A Whitehorse business owner is upset about tourists parking their recreational vehicles for extended periods of time in the parking lot at Walmart.
Jacky Smith, who owns the Caribou RV Park on the Alaska Highway south of Whitehorse, said some of the motor homes parked at Walmart stay for weeks at a time and create messes in the parking lot.
She’s created a Facebook page called “No RV’s at Walmart,” where she’s posted photos of the offending vehicles. One RV has a pool of liquid beneath it that Smith believes is radiator fluid. Another has a generator set up beside it and a pile of dog feces not far away.
Smith said she spoke with a manager at Walmart about the second vehicle, and he told her he would ask the owners to leave. But she said she subsequently returned to the parking lot, and the RV was still there.
“Walmart has to enforce better policies and procedures,” Smith said. “It seems to me people here in Whitehorse are accepting of this, or they’re turning a blind eye because Walmart is such a huge corporation that they don’t want to push the buttons with Walmart at all.”
When the News paid a visit to the Walmart parking lot this week, there was no sign of the mess Smith described. She said the manager told her Walmart staff clean the area every morning.
Still, she said RVs should only be allowed to park at Walmart for one night, and should not be allowed to run generators.
A sign in Walmart’s parking lot designates an area in the southeast corner that is available for overnight parking.
“Walmart welcomes you to the Yukon and is happy to have you stay [sic] overnight in our lot,” it reads.
Walmart’s corporate website also includes a brief summary of the company’s policy on RV parking.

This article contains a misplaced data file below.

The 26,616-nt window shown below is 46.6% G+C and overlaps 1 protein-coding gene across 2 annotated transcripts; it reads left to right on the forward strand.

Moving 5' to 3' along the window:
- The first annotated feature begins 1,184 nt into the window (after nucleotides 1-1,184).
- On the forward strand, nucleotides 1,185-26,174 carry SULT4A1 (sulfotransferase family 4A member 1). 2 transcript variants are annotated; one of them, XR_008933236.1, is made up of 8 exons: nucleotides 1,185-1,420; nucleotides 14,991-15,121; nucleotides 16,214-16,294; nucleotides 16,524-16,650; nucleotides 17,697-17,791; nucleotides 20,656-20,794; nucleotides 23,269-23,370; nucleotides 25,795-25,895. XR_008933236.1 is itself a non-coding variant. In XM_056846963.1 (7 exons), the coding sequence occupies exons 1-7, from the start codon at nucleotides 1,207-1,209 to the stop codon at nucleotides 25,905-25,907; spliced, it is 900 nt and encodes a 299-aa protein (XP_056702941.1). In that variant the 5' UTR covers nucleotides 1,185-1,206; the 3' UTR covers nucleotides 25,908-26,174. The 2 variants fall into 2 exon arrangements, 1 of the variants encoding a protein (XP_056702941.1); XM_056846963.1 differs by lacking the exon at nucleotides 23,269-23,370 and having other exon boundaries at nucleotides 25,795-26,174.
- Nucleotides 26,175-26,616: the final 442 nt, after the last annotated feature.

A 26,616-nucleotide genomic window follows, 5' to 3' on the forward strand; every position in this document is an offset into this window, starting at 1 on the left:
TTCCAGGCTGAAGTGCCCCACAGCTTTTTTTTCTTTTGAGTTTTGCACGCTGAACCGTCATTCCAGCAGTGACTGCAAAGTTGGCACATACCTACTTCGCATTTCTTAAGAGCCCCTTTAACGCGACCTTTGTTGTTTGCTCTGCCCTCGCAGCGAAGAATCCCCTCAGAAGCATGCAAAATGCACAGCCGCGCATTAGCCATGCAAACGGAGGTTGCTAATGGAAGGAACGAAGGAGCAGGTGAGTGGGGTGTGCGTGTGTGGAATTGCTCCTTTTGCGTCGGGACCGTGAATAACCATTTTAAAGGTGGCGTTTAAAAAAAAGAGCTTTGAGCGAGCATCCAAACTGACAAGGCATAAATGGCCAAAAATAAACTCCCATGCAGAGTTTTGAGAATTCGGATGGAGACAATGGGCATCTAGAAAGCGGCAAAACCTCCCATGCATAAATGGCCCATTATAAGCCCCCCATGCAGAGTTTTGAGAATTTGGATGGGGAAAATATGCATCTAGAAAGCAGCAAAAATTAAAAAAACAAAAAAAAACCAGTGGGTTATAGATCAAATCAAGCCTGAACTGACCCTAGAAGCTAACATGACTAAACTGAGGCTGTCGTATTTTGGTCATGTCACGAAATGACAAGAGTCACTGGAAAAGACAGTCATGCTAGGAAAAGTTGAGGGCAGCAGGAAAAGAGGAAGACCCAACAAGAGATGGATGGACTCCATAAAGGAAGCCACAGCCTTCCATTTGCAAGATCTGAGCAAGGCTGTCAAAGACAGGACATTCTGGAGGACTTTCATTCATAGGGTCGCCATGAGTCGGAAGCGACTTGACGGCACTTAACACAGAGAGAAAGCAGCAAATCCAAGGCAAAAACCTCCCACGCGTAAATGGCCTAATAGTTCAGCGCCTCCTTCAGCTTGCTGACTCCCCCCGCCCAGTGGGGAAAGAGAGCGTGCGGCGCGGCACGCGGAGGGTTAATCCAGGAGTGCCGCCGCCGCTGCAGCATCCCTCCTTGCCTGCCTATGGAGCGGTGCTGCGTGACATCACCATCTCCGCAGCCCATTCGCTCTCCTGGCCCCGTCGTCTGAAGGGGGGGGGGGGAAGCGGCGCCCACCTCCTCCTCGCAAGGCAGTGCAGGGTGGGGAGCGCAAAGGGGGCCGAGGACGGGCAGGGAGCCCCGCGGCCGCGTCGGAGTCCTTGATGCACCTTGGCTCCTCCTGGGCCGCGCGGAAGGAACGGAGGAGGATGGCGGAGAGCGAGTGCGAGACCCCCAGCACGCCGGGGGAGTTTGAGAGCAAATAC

“While we do not offer electrical service or accommodations typically necessary for RV customers, Walmart values RV travelers and considers them among our best customers. Consequently, we do permit RV parking on our store parking lots as we are able. Permission to park is extended by individual store managers, based on availability of parking space and local laws.”
Dave Hunt, store manager of the Whitehorse Walmart, declined to comment on the motor homes and trailers parked at his store, but said he doesn’t have “anything documented anywhere” about how long RVs are allowed to stay.
But Smith said allowing tourists to camp indefinitely at Walmart has an impact on the local economy.
“They choose to spend their time and their money at Walmart and keep going up to Alaska,” she said. “Whether you are a shop in the centre, whether you are in Main Street, whether you are out here… it has an effect on our economy and us as people.”
Smith said her RV campground is doing well, but in general, business at Whitehorse RV parks “could be so much better.”
“We can definitely go on with Walmart doing what they’re doing,” she said. “But hell, we could put in more sites here if Walmart would get rid of the people off that site.”
The Caribou RV Park currently charges $42 a night for RV camping. Wilfried Lachmann, who parked his camper van in the Walmart parking lot when he arrived in Whitehorse on Wednesday, said it’s not reasonable to expect tourists to pay for campground accommodations every night.
“I understand the business people, but it’s difficult,” he said. “All the motor home owners, they are not rich people.”
He said his camper van is 17 years old, and has racked up 330,000 kilometres over the years. He shipped the van to Halifax from Germany, and he and his wife have been travelling across Canada since May 12, making their way to Alaska. He said they stay in campgrounds on some nights, but not all the time.
“In many cities, the best address is Walmart,” he said. “It’s free to park. You can buy everything, you have everything. If you pay every night 20 to 30 dollars for a campground, it’s a lot of money in the month.”
But Smith had strong words for those who say they can’t afford to stay in campgrounds.
“Don’t go on the road then. Stay at home and have a picnic in the park. If you’re going to go on the road, expect you’re going to pay for services throughout the towns and help every community along your road to Alaska.”
Contact Maura Forrest at